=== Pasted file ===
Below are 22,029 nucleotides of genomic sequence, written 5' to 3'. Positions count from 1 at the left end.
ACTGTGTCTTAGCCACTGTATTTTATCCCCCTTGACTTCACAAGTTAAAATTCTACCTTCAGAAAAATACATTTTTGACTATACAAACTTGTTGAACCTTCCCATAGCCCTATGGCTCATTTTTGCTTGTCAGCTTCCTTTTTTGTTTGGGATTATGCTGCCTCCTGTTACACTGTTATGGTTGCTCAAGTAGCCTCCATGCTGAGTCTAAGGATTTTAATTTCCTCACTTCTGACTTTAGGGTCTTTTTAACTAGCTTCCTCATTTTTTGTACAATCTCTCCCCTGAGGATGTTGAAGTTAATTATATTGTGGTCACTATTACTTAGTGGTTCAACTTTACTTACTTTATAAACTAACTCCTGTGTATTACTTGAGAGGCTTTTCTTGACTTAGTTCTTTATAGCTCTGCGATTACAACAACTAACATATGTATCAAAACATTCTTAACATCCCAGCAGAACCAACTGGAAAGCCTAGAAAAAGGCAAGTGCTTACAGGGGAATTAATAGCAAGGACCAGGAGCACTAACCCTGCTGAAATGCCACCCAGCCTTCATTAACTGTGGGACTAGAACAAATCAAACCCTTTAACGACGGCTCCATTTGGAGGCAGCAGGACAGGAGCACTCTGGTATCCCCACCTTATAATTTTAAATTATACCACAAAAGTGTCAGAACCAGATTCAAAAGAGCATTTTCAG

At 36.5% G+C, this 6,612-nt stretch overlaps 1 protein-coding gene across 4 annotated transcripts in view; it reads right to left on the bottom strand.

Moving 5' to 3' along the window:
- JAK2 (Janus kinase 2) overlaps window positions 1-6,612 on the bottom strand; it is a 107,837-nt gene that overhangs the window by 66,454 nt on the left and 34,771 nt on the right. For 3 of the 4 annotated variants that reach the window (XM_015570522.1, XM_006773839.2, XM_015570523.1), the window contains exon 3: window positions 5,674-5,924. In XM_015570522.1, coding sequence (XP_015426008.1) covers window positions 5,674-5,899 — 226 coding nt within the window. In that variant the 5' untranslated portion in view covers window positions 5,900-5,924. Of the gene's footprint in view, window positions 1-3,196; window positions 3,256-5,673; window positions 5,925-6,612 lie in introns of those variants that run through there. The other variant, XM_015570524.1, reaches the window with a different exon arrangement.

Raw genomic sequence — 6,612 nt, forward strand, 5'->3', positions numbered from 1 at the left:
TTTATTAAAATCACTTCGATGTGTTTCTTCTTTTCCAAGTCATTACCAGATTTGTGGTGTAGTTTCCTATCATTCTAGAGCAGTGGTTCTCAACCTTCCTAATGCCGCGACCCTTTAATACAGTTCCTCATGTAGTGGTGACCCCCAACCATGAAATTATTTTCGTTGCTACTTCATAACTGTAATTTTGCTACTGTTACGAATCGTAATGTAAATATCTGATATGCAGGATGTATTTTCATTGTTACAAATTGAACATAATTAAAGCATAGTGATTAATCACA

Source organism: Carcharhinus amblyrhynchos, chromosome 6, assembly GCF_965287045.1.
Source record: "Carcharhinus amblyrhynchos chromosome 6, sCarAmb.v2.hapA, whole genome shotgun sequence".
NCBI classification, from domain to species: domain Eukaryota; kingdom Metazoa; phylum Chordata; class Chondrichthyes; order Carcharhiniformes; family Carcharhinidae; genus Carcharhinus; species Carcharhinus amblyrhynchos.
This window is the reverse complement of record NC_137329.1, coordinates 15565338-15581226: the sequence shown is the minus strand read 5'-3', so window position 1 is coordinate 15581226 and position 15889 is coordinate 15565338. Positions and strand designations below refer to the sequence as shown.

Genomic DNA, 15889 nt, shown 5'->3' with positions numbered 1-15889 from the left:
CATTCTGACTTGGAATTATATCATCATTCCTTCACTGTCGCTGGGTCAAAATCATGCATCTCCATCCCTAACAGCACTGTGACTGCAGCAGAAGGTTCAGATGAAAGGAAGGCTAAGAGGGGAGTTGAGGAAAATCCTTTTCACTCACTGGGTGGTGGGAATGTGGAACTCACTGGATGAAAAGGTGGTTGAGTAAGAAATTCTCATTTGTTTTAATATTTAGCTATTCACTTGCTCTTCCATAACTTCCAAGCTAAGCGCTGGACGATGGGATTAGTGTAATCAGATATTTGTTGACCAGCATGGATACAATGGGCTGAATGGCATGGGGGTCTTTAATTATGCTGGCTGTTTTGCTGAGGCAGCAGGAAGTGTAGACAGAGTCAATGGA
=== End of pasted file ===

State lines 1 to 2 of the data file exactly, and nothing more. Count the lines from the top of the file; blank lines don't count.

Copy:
Below are 22,029 nucleotides of genomic sequence, written 5' to 3'. Positions count from 1 at the left end.
ACTGTGTCTTAGCCACTGTATTTTATCCCCCTTGACTTCACAAGTTAAAATTCTACCTTCAGAAAAATACATTTTTGACTATACAAACTTGTTGAACCTTCCCATAGCCCTATGGCTCATTTTTGCTTGTCAGCTTCCTTTTTTGTTTGGGATTATGCTGCCTCCTGTTACACTGTTATGGTTGCTCAAGTAGCCTCCATGCTGAGTCTAAGGATTTTAATTTCCTCACTTCTGACTTTAGGGTCTTTTTAACTAGCTTCCTCATTTTTTGTACAATCTCTCCCCTGAGGATGTTGAAGTTAATTATATTGTGGTCACTATTACTTAGTGGTTCAACTTTACTTACTTTATAAACTAACTCCTGTGTATTACTTGAGAGGCTTTTCTTGACTTAGTTCTTTATAGCTCTGCGATTACAACAACTAACATATGTATCAAAACATTCTTAACATCCCAGCAGAACCAACTGGAAAGCCTAGAAAAAGGCAAGTGCTTACAGGGGAATTAATAGCAAGGACCAGGAGCACTAACCCTGCTGAAATGCCACCCAGCCTTCATTAACTGTGGGACTAGAACAAATCAAACCCTTTAACGACGGCTCCATTTGGAGGCAGCAGGACAGGAGCACTCTGGTATCCCCACCTTATAATTTTAAATTATACCACAAAAGTGTCAGAACCAGATTCAAAAGAGCATTTTCAG